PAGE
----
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Composed: 1862

Length: c. 10 minutes

Orchestration: piccolo, 2 flutes, 2 oboes, 2 clarinets, 2 bassoons, 4 horns, 3 trumpets, 3 trombones, tuba, cymbals, triangle, timpani, harp, and strings

About this Piece

Wagner first contemplated Die Meistersinger von Nürnberg (The Mastersingers of Nuremberg) as a possible subject as early as 1845. He had just finished his opera Tannhäuser and was taking a cure at Marienbad, reading Georg Gottfried Gervinius’ history of German literature to unwind. A lighthearted opera about the historical mastersingers and their singing contests seemed like a good way to follow up Tannhäuser, which itself offered a spiritual and moral tale centered on another contest of song from the annals of medieval German legend.

Several other projects were fermenting in the composer’s brain at the time, including Lohengrin, Parsifal, and The Ring; Lohengrin ultimately took precedence (Wagner had started it earlier, in 1841), so Die Meistersinger had to wait.

Wagner thought about revisiting Die Meistersinger during a visit to a museum in Venice in the autumn of 1861, when a 16th-century painting reminded him of the world of the mastersingers. The composer was in Venice visiting his friend Otto Wesendonck — a wealthy silk merchant and fervent supporter of Wagner — and his wife Mathilde. Otto was apparently a keen tourist, and he eagerly dragged Wagner along on many of his expeditions, as the composer recalled in his memoirs, My Life:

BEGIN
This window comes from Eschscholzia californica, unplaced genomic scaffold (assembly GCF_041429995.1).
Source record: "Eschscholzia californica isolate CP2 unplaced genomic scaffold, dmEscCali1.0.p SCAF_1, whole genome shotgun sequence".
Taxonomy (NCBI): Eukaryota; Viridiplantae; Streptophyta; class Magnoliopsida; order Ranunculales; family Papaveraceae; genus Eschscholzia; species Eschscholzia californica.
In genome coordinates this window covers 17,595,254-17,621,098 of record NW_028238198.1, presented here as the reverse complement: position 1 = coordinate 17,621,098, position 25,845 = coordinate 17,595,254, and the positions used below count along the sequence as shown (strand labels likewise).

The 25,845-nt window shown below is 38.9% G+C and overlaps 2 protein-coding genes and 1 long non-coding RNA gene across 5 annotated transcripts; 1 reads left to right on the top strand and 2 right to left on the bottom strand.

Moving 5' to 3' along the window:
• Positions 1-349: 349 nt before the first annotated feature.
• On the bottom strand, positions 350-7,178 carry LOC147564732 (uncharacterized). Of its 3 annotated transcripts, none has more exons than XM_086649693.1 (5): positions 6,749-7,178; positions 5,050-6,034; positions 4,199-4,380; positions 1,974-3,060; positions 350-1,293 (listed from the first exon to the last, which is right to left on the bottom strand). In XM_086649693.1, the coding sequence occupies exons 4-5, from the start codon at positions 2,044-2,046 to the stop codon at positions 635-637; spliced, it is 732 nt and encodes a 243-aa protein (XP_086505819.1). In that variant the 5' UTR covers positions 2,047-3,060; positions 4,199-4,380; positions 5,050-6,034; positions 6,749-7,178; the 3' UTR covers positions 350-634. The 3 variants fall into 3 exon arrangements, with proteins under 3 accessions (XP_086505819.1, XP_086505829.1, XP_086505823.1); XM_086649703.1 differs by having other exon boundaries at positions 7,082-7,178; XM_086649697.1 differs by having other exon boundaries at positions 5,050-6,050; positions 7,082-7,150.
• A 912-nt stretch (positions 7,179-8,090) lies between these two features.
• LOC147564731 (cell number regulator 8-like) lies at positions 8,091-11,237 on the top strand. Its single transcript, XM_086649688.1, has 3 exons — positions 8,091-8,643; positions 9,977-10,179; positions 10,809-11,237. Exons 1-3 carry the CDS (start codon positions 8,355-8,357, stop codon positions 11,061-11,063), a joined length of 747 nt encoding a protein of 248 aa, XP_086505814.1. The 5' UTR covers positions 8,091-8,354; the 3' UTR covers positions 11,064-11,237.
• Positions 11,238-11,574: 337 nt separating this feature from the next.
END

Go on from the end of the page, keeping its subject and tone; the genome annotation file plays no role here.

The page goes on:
“Wesendonck, who always went about armed with huge field-glasses, and was ever ready for sight-seeing, only once took me with him to see the Academy of Arts, a building which on my former visit to Venice I had only known from the outside. In spite of all my indifference, I must confess that the ‘Assumption of the Virgin’ by Titian exercised a most sublime influence over me, so that, as soon as I realized its conception, my old powers revived within me, as though by a sudden flash of inspiration.

“I determined at once on the composition of Die Meistersinger.”

The intervening decade-and-a-half had seen Wagner’s exile from Saxony for his fervent support of the 1848 revolution, controversial appearances in London and Paris, and work on The Ring and Tristan und Isolde. It had also seen his rise from a respected position as music director in Dresden to the status of international celebrity, a man whose every move was eagerly awaited by both his most ardent supporters and his most passionate detractors. The optimistic, lighthearted tone of Die Meistersinger, coupled with Wagner’s ability to tap into the nationalist sentiment sweeping the German-speaking states of central Europe in the 1860s — a united Germany finally emerged in 1871 from the carnage of the Franco-Prussian War — meant that the work was a triumph at its Munich premiere in 1868.

The opera’s story revolves around the struggle between the forces of musical conservatism and musical change. The hero, Walther, with the help of mastersinger Hans Sachs (both characters were based on historical figures), ultimately triumphs with his song, a creation unlike any the mastersingers have heard before, and he gets the girl, too—and they don’t have to hurl themselves into the ocean, ride into a funeral pyre, or die in each other’s arms to bring about the symbolic fulfillment of the German soul or something like that.

Wagner composed the Prelude to Act I during a train trip in March 1862, before beginning work on the rest of the opera. It introduces thematic material associated with the mastersingers and their apprentices. The opening music presents two broad, majestic themes that recur at the end of the opera, the first heard during the work’s celebratory final moments and the second accompanying the entrance of the mastersingers. A contrasting theme returns later during Walther’s prize song, music of great lyricism. The central section of the prelude introduces busy music for the mastersingers’ apprentices, which Wagner uses as the basis of a fugue, a polyphonic nod to the opera’s 16th-century setting. The composer then brings back the two opening themes for a peroration of rousing splendor.

— John Mangum